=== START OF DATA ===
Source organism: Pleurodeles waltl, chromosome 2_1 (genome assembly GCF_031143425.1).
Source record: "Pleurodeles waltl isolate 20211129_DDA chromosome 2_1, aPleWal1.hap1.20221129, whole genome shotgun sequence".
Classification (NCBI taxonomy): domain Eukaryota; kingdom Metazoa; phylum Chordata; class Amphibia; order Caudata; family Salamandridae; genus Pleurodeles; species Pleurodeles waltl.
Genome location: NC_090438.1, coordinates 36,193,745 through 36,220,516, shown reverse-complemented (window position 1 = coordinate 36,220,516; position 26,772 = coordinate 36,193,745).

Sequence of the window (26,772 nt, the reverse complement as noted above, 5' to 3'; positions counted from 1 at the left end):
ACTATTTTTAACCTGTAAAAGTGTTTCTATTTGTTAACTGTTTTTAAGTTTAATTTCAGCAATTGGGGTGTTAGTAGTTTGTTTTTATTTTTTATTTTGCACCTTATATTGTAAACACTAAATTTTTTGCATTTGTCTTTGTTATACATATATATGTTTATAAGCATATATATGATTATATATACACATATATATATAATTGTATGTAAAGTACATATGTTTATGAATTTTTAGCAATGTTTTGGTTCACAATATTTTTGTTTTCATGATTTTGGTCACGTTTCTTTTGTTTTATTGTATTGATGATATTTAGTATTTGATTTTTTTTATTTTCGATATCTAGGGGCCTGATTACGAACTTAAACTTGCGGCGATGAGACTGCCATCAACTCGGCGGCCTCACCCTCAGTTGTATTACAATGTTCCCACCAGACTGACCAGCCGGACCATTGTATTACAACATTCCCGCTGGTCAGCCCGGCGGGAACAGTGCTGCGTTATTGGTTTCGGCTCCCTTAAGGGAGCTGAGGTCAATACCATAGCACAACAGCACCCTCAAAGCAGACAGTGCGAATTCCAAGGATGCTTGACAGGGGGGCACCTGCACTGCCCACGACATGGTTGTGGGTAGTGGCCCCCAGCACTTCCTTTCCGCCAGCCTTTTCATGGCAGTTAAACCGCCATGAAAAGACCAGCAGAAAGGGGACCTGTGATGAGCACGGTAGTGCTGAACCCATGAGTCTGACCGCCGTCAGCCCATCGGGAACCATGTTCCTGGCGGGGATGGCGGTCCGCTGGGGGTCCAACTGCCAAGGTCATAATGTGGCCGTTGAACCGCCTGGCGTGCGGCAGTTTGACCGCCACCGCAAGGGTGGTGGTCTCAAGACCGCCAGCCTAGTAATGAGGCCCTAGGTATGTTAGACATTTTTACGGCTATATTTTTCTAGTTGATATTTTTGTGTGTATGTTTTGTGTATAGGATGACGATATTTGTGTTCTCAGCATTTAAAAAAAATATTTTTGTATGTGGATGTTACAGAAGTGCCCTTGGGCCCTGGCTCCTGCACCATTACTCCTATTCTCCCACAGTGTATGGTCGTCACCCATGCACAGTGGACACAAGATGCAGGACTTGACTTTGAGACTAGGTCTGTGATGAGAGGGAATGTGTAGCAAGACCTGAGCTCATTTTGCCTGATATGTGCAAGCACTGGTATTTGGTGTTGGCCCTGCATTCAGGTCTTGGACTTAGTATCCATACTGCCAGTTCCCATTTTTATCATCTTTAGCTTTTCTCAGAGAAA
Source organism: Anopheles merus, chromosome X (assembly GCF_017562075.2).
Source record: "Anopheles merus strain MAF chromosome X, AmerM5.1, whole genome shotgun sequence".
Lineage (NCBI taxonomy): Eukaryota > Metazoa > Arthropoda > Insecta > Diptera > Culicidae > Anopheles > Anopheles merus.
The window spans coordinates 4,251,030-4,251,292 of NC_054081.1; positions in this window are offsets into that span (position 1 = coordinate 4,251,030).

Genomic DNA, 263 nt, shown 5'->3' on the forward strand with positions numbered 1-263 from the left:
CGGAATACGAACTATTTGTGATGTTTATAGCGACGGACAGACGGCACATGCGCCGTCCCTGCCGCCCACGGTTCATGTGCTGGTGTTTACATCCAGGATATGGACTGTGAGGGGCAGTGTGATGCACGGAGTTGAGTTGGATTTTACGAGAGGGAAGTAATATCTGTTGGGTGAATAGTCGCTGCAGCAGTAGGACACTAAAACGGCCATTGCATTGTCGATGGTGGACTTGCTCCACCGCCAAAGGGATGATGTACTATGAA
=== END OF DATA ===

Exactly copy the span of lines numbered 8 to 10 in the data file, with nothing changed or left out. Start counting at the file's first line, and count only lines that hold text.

Source record: "Anopheles merus strain MAF chromosome X, AmerM5.1, whole genome shotgun sequence".
Lineage (NCBI taxonomy): Eukaryota > Metazoa > Arthropoda > Insecta > Diptera > Culicidae > Anopheles > Anopheles merus.
The window spans coordinates 4,251,030-4,251,292 of NC_054081.1; positions in this window are offsets into that span (position 1 = coordinate 4,251,030).